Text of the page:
The second floor was dark, and Bridget squinted as Mrs. Jacobs led her to the end of the corridor, pulled out a large keyring, selected a key, and opened the door.
She motioned Bridget inside, and Bridget walked in cautiously. The room was small and dingy. It had a bed, a table with one chair, and a basin with a pitcher. “I thought the advertisement said the room was furnished.”
“This is furnished,” Mrs. Jacobs countered. “What more do you need?” She blew out a breath. “You even have curtains on the windows. Sewed them myself.”
Bridget crossed to the window at the other end of the room, all of six steps, and opened the curtains. The window looked out on another building and down into an alleyway. She closed the curtains again.
“One shilling and two pence a week.”
It was reasonable, though she’d hoped for better. “Is coal included?”
“What about meals?”
She could take meals at the school, but James needed to eat. “Water?”
“There’s a well in the yard. Help yourself.”
“I’ll give you a shilling a week for it.”
“It’s a shilling and two pence, and I won’t take less.” Mrs. Jacobs folded her arms over her chest with finality. Bridget would not be deterred, however. For almost two years, she had been working toward the goal of reclaiming James. She had a plan, and obtaining a room was the last step before she sought James. She needed this room, dingy as it was.
“I’ll pay a shilling and two pence if that price includes a pail of coal a week.”
Mrs. Jacobs hesitated, then began to shake her head.
“I will give you one shilling now.”
The landlady considered. She could continue to haggle, but then she risked the chance of having the room remain vacant. No tenant meant no blunt. She held out her hand. “I’ll agree, provided that Mrs. Brodie vouches for you.”
Bridget nodded, removed her glove, and placed the shilling in Mrs. Jacobs’s palm. It was gone in an instant.
“I’ll speak to Mrs. Brodie first thing in the morning. If she says you’re a good girl, you and the boy can move in tomorrow evening.”
“Very good. It will just be me for now.”
“Why is that? Where is the boy living?”
“It will take me time to send for him,” she said, keeping her answer vague.
Mrs. Jacobs nodded. “As long as he doesn’t cause trouble.”
“He won’t.” Of course, she couldn’t know that. She hadn’t seen James since he was barely three. She didn’t know what sort of boy he’d grown into in the intervening years. And yet, she was well-versed in dealing with unruly children. She could handle her own son, and she would.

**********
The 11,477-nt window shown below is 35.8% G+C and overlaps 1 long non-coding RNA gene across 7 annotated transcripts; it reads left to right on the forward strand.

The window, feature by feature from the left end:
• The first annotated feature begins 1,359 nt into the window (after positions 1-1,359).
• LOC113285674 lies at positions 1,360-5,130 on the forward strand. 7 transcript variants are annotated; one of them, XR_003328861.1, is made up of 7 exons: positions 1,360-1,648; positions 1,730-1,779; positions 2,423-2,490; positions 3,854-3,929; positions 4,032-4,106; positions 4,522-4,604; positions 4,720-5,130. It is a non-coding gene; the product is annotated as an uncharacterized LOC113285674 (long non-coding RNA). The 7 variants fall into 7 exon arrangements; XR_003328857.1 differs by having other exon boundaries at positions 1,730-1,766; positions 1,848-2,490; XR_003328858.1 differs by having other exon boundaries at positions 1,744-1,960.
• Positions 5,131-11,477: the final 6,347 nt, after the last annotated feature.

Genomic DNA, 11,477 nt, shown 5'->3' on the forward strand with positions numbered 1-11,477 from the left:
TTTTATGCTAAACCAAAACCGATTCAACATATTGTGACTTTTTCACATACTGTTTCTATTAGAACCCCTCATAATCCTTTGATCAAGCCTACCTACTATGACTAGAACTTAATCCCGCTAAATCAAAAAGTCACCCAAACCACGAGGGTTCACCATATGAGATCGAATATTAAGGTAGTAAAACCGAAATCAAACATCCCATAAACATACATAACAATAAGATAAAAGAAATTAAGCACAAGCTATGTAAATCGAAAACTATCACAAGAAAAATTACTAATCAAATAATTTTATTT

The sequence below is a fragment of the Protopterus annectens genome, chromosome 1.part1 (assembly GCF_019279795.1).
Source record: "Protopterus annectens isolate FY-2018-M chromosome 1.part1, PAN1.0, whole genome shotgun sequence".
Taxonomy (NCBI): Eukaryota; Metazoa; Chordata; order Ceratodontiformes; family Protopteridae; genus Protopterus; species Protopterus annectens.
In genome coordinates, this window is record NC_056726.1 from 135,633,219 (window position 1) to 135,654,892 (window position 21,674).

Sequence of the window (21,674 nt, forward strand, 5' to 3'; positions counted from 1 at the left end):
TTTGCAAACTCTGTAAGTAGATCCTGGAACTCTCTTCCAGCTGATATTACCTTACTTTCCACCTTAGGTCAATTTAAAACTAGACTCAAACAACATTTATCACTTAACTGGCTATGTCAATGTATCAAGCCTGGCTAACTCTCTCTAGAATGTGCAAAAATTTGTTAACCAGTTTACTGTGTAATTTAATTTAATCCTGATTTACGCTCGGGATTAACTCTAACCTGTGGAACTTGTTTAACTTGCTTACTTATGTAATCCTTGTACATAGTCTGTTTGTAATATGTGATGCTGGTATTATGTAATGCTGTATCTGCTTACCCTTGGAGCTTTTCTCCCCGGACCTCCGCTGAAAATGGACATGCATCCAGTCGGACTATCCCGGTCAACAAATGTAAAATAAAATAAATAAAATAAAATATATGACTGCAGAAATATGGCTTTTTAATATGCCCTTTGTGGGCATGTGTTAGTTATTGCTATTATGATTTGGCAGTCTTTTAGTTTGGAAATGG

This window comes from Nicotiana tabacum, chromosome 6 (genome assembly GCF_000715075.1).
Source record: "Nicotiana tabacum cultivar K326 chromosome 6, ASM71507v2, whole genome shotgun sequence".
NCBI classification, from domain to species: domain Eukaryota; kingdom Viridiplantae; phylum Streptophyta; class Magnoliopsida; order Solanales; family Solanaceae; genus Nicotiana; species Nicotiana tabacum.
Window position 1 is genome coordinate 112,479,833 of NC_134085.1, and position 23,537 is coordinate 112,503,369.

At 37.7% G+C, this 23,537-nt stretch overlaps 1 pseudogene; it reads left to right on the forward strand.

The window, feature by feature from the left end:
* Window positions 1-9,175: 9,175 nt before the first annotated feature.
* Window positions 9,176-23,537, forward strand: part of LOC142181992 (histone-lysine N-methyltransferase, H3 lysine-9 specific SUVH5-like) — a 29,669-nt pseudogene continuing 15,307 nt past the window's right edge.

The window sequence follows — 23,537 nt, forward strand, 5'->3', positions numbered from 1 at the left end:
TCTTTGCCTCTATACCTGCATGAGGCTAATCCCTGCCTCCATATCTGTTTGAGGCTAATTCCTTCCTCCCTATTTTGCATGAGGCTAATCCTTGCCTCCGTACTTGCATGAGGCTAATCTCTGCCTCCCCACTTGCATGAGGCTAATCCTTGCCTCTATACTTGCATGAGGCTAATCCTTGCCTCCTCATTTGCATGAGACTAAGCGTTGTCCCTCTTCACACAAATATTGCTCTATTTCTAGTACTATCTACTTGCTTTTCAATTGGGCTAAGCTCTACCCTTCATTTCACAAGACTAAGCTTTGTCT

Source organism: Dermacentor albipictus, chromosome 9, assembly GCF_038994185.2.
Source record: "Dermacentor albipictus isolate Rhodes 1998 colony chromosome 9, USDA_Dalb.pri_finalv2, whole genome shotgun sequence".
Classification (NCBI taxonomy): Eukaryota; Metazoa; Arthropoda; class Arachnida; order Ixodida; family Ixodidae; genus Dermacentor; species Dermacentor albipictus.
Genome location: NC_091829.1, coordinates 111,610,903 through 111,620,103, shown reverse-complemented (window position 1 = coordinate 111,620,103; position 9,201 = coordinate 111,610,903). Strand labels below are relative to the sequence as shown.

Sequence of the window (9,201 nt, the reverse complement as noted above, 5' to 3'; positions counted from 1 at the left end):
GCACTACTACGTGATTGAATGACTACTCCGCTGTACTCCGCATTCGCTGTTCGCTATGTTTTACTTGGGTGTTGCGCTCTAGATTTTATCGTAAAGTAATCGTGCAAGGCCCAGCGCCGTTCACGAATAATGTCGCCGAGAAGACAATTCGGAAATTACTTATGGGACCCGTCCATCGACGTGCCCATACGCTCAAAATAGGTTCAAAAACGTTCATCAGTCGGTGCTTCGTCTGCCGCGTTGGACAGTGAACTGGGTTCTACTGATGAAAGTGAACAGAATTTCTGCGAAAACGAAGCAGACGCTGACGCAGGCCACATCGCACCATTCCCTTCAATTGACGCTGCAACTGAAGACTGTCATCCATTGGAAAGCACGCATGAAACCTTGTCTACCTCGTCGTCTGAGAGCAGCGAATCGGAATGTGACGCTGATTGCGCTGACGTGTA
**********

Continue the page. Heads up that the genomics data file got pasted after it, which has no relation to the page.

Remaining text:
She just had to find him first. She’d gone to the orphanage where she’d left James before she’d been sent to Fleet Prison with Robbie, but the St. Dismas Home for Wayward Youth had burned down, and no one seemed to know what had happened to the boys who’d lived there.
She hadn’t known how to go about discovering more. She considered hiring an investigator to look into the matter, but she feared the expense would be too dear.
Mrs. Jacobs, evidently convinced she’d shown the new tenant enough of the room, motioned her out and locked the door again. She began what sounded like a well-rehearsed speech about meals and noise and visitors as she led Bridget back down the stairs. Bridget made sounds of assent, but she was looking at the cracked paint on the walls and wondering what James would think of their new home. What would he think of her? Could he ever forgive her for abandoning him?
Finally at the front door, the two ladies said their goodbyes, and Mrs. Jacobs opened the door for Bridget just as a man was opening it from the outside.
“Pardon me, ladies,” he said when he saw that he had blocked their way.
Bridget began to say something along the lines of, It is nothing, sir, but then she looked up and into his face.
Those eyes. She knew of only two people in the world with that exact shade of blue. One was James and the other his father.
One winner will be randomly chosen from all the correct responses to receive a copy of Scandalous Ever After by Theresa Romain (print or ebook) and a copy of No Earls Allowed by Shana Galen (print or ebook). Open internationally.
The question for the giveaway is…
In Theresa Romain’s excerpt from “The Way to a gentleman’s Heart,” who really catches the thief?